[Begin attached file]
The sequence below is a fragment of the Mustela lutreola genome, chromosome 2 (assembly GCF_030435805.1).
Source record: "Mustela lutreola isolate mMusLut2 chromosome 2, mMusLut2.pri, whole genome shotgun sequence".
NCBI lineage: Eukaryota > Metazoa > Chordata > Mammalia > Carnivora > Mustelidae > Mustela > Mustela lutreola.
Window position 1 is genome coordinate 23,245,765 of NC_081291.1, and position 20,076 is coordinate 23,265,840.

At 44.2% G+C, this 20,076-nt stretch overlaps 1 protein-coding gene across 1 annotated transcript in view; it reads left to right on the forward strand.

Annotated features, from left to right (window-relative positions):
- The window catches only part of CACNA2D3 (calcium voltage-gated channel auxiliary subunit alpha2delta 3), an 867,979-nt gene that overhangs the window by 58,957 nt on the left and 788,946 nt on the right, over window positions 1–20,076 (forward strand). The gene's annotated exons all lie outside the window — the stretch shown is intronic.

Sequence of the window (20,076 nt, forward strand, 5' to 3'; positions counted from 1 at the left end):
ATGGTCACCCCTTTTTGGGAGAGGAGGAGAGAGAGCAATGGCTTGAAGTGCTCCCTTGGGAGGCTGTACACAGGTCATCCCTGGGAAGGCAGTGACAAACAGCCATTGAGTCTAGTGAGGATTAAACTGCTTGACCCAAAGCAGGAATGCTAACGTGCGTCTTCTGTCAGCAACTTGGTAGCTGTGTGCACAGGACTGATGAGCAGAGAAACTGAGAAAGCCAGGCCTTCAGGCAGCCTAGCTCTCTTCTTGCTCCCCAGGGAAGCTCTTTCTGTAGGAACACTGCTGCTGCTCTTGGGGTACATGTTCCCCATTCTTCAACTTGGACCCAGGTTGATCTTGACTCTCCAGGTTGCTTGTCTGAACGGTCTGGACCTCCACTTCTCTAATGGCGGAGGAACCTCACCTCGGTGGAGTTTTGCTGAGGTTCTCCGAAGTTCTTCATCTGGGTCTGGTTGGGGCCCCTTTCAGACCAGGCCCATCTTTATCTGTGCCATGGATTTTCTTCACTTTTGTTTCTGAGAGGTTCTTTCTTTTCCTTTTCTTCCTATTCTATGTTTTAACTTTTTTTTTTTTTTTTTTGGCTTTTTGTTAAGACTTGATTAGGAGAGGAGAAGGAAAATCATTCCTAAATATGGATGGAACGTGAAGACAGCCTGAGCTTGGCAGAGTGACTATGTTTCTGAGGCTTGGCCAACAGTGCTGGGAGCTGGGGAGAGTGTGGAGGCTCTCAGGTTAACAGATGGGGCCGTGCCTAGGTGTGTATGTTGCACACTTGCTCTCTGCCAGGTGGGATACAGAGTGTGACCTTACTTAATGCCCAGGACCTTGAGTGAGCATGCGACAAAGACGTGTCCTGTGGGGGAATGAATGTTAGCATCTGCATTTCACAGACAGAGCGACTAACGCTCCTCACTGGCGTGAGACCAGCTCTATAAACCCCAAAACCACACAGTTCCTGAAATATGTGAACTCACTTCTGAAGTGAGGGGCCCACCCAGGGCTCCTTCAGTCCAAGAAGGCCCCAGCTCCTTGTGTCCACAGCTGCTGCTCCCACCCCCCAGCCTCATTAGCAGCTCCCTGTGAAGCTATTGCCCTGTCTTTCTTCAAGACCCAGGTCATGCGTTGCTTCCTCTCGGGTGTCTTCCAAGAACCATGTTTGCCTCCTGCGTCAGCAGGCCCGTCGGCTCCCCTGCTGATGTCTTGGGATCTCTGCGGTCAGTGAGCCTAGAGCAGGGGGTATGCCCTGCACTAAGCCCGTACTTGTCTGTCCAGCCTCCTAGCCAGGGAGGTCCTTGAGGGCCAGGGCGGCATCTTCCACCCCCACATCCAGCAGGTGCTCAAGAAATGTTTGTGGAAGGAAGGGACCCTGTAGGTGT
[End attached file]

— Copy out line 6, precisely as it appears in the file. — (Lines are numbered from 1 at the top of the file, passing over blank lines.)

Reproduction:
Annotated features, from left to right (window-relative positions):